In other words, metagame design is contextual. It forces you to think about when, where, how and by who your game will be played.

Why metagame design has not been getting as much attention as game design itself:

“…the majority of a game’s metagame is probably unalterable by game designer or publisher.”

So, metagame design is a second order design problem. Designers can only indirectly influence how metagames play out. They facilitate it, but do not direct it.

Garfield divides metagames in four broad categories:

  • What you bring to a game
  • What you take away from a game
  • What happens between games
  • What happens during a game

Where “game” should be understood as a single play session of a game.

Garfield has interesting things to say about all these categories, and I recommend reading the article in full, but I’d like to zoom in on one bit mentioned under “from”:

“It is worth noting that many things listed have a ‘circular’ value to the player.”

Getting something from a game that you can bring with you again to a game makes you care more and more about the game itself. One clear example of how metagames are a helpful concept for making a game more self-sustaining.

Better yet, the ‘stuff’ that players get from a game play session can be shared or passed on to others. In this manner, the metagame becomes a viral loop.2

  1. Richard Garfield is the designer of the CCG Magic: The Gathering. []
  2. Via Matt Webb. []

Designing a mobile social gaming experience for Gen-C

Update 21-03-2008: I’ve added some images of slides to allow for some more context when reading the text.

This is a rough transcript of my lecture at GDC Mobile 2008. In short: I first briefly introduce the concept of experience design and systems and then show how this influences my views of mobile casual games. From there I discuss the relation of casual games with the trend Generation C. Wrapping up, I give an overview of some social design frameworks for the web that are equally applicable to mobile social gaming. As a bonus I give some thoughts on mobile game systems mobile metagames. The talk is illustrated throughout with a case study of Playyoo—a mobile games community I helped design.

  • I’ve included a slightly adjusted version of the original slides—several screenshot sequences of Playyoo have been taken out for file size reasons.
  • If you absolutely must have audio, I’m told you will be able to purchase (!) a recording from GDC Radio sometime soon.
  • I’d like to thank everyone who came up to me afterwards for conversation. I appreciate the feedback I got from you.
  • Several aspects of Playyoo that I use as examples (such as the game stream) were already in place before I was contracted. Credits for many design aspects of Playyoo go to David Mantripp, Playyoo’s chief architect.
  • And finally, the views expressed here are in many ways an amalgamation of work by others. Where possible I’ve given credit in the talk and otherwise linked to related resources.

That’s all the notes and disclaimers out of the way, read on for the juice (but be warned, this is pretty long).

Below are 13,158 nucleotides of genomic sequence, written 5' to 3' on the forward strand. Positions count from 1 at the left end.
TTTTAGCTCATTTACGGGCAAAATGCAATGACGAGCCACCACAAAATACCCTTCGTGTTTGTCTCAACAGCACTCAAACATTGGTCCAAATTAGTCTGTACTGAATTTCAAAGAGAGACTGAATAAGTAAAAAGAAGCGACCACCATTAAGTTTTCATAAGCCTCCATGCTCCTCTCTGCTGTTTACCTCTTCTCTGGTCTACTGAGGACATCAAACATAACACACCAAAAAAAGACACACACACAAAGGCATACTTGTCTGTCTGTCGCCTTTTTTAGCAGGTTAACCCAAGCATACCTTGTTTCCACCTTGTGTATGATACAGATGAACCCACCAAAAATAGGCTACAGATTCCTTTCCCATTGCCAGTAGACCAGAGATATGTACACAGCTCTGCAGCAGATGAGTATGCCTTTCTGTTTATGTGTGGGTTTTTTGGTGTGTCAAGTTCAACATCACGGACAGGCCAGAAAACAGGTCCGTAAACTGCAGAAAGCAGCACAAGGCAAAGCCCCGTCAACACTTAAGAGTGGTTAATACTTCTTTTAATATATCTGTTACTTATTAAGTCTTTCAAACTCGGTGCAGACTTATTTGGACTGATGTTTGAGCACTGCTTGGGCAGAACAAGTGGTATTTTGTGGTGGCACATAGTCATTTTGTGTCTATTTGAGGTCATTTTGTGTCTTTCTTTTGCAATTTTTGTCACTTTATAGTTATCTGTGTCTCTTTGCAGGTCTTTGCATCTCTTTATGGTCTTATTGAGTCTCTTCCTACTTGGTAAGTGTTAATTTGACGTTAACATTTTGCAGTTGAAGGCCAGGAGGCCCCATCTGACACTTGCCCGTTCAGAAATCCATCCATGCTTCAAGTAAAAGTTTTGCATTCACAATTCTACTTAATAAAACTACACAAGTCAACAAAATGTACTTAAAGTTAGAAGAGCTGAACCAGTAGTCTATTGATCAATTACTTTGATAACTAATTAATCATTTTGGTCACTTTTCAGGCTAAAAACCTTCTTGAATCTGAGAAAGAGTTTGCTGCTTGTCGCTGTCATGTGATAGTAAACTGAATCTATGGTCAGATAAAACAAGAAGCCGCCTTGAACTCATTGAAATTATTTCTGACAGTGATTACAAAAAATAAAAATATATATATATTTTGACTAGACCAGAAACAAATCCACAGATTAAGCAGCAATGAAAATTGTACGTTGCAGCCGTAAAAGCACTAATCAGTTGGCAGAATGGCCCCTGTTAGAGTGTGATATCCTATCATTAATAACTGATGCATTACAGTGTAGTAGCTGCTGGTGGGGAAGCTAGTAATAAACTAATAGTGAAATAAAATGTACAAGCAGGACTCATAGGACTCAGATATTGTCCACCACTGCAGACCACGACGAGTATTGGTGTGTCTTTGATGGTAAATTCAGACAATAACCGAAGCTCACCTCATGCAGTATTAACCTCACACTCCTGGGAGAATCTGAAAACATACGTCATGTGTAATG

Continue reading Designing a mobile social gaming experience for Gen-C

Space to play

Tree by Pocketmonsterd on Flickr

The languages you’ve mastered shape your thinking. Nouns, verbs, adjectives…if you think of your day-to-day interactions on the web it’s clear the language you’re using is (very) limited. Does that limit your range of thoughts, and the things you’re able to express? Certainly, I’d say.

A quote from an old Ben Cerveny bio found in the Doors of Perception museum:

‘Cerveny is interested in harnessing the computational power of platforms like Playstation2 to create simulations with basic rule-sets that allow complexities to emerge, forming patterns of behaviour and interaction that people instinctively parse. He believes that this essential human ability to find patterns in complex systems remains untapped by current “click on the smiley face to buy our product” interfaces. “There is a certain algorithmic lightness to a basic ruleset, like that of the game Go,” he argues. “Especially as it replaces a top-down specification for human-computer interactions.”‘

That was in 2001. Game-like interactions have the potential for expanding your thinking. Stamen—where I’m told Cerveny is spending part of his time—is doing this with datasets.

Recently, I’ve been asked by several people to come up with concrete examples for my “playful” shtick. I’m worried that people expect stuff that makes a typical UI more playful. Like a sauce. That’s never been my intention.

The examples I’m considering (which I intend to describe as patterns) are of a more structural kind. When I point to emergent behaviour in games, I’m not kidding—the idea here is to allow for surprising results. Results that you as a designer have not foreseen. Space to play. That’s what sets the typical web interaction apart from something like Digg Labs.

“Play is free movement within a more rigid structure”. There is (almost) no free movement in your typical web app. That’s why I would not call it playful. These apps are designed to fit predefined user scenarios and evaluated based on how well they support them. No surprise they turn out boring in stead of fun.

However: Not every web app has to be playful, because not every web app is trying to teach you something.

In DOET Norman writes on p.124:

“What are not everyday activities? Those with wide and deep structures, the ones that require considerable conscious planning and thought, deliberate trial and error: trying first this approach, then that—backtracking. Unusual tasks include […] intellectual games: bridge, chess, poker, crossword puzzles, and so on.”1

So that’s why I believe much of the foundations of human-centered design are not applicable to playful experiences—the teachings of Norman are aimed at everyday activities. The activities that are not aimed at making you smarter, at giving you new insights.

On the web (and in computing in general) we’ve moved beyond utility. If we keep designing stuff using methods derived from Donald Norman’s2 (and other’s) work, we’ll never get to playful experiences.

  1. Norman has a blind spot for digital games, although he does include a NES as an example in his book. About this he admits he made “a few attempts to master the game” (p.138). []
  2. I’ll be speaking at a conference that has Mr. Norman as keynote speaker. I mean no disrespect. []